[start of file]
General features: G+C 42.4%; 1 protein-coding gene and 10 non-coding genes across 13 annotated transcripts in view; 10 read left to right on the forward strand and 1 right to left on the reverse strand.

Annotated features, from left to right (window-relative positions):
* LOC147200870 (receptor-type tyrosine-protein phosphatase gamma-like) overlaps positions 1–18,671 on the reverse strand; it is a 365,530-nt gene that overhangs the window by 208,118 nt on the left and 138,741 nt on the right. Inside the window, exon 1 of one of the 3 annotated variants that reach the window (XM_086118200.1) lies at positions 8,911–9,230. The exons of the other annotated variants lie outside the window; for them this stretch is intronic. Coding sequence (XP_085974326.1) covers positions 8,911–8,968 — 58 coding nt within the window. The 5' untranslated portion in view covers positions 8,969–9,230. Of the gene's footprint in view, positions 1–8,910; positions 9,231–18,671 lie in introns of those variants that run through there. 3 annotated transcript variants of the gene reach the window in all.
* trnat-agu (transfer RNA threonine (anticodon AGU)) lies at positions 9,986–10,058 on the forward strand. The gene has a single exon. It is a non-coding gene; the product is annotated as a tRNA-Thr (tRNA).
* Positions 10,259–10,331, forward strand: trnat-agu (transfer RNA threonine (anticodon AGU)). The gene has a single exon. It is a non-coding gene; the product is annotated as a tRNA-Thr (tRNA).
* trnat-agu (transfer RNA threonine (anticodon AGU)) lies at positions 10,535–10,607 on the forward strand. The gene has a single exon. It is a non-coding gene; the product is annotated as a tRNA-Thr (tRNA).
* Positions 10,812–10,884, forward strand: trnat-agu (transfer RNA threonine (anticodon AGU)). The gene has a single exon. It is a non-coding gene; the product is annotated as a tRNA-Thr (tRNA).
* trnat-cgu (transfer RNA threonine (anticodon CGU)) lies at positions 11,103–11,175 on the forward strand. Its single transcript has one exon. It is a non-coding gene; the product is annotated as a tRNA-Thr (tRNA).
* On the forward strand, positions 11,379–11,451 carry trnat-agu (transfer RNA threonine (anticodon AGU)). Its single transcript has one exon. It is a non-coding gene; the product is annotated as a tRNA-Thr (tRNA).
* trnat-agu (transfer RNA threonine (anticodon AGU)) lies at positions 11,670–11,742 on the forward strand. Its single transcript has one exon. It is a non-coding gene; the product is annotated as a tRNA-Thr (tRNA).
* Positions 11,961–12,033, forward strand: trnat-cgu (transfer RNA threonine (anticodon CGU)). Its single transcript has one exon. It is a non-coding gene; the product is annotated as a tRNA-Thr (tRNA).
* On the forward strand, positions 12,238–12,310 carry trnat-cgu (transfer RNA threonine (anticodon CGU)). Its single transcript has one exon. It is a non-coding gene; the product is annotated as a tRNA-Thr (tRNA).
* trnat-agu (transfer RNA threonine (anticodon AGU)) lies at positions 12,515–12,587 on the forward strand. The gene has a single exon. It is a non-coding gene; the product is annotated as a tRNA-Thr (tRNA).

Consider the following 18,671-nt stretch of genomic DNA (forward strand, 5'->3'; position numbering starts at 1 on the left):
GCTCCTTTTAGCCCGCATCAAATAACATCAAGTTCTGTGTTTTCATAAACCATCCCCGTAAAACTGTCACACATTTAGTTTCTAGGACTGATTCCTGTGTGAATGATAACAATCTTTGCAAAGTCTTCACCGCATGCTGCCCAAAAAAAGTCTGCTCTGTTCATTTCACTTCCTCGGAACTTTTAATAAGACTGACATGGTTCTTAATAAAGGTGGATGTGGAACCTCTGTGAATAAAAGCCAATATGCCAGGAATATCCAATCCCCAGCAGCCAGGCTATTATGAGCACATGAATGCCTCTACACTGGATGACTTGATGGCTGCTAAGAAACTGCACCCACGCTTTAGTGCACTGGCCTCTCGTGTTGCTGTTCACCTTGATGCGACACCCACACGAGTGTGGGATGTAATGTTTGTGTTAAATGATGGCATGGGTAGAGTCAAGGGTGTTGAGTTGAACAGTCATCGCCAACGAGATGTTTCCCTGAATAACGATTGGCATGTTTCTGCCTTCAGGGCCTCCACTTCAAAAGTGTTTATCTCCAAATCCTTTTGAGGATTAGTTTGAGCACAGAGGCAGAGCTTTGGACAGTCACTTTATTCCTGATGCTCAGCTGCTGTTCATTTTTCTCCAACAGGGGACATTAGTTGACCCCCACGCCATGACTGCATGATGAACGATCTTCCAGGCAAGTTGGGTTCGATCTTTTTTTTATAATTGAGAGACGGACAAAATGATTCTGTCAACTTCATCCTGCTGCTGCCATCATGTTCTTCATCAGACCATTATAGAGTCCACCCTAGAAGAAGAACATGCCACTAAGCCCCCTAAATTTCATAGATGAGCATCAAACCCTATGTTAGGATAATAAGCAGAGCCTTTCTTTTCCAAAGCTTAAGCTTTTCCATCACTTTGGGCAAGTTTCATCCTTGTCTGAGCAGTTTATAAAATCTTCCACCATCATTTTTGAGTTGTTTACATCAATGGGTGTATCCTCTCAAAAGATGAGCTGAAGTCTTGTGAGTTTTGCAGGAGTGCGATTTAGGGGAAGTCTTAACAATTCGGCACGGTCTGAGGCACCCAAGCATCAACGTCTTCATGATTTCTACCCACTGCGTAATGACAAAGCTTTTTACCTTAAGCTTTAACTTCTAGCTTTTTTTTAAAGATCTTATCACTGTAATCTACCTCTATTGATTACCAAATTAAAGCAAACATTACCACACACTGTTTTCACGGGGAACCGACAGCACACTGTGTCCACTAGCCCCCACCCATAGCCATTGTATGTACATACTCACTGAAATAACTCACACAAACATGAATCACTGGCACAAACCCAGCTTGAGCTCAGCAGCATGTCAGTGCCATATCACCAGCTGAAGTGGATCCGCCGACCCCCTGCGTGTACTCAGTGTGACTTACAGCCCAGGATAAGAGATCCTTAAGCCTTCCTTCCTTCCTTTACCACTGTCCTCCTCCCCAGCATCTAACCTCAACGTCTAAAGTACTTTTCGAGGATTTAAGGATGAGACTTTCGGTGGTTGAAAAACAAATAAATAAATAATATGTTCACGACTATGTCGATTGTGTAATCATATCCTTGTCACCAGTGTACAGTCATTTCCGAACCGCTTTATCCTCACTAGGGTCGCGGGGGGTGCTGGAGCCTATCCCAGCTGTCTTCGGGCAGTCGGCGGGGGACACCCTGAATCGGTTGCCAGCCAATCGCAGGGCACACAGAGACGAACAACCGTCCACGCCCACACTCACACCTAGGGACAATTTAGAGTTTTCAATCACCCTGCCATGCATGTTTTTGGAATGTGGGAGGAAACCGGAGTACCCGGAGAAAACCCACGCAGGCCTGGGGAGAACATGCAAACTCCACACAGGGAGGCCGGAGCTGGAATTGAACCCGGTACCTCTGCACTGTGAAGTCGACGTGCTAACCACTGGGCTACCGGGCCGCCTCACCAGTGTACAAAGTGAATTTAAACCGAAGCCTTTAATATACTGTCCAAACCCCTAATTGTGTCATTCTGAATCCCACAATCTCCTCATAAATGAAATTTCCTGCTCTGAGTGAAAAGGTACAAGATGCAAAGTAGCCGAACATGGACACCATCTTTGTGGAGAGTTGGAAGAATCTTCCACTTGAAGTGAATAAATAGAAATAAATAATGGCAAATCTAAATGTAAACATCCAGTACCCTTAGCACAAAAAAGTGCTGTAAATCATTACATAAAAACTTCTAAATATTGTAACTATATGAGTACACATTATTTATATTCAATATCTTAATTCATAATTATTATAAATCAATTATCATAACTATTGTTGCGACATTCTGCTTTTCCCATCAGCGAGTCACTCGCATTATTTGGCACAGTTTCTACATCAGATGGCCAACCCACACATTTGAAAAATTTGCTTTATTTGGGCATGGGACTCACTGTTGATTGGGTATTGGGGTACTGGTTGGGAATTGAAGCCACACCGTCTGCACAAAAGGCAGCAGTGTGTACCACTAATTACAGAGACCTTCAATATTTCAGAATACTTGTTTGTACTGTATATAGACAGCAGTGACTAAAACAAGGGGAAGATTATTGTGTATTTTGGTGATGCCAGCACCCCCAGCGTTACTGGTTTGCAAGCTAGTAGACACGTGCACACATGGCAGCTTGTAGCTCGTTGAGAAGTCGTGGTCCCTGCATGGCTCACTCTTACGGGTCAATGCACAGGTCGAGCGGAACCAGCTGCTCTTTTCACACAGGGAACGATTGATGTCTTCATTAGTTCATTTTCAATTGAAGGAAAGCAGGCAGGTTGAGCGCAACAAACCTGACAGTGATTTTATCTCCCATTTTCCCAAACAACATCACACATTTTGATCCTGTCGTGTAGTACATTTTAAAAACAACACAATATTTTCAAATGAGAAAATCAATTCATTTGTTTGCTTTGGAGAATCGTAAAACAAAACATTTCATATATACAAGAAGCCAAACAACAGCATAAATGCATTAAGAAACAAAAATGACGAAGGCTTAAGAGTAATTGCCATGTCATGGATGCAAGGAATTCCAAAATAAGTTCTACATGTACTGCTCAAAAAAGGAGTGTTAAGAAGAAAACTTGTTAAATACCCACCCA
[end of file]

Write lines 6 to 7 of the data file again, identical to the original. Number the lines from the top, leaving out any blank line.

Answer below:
* trnat-agu (transfer RNA threonine (anticodon AGU)) lies at positions 10,535–10,607 on the forward strand. The gene has a single exon. It is a non-coding gene; the product is annotated as a tRNA-Thr (tRNA).
* Positions 10,812–10,884, forward strand: trnat-agu (transfer RNA threonine (anticodon AGU)). The gene has a single exon. It is a non-coding gene; the product is annotated as a tRNA-Thr (tRNA).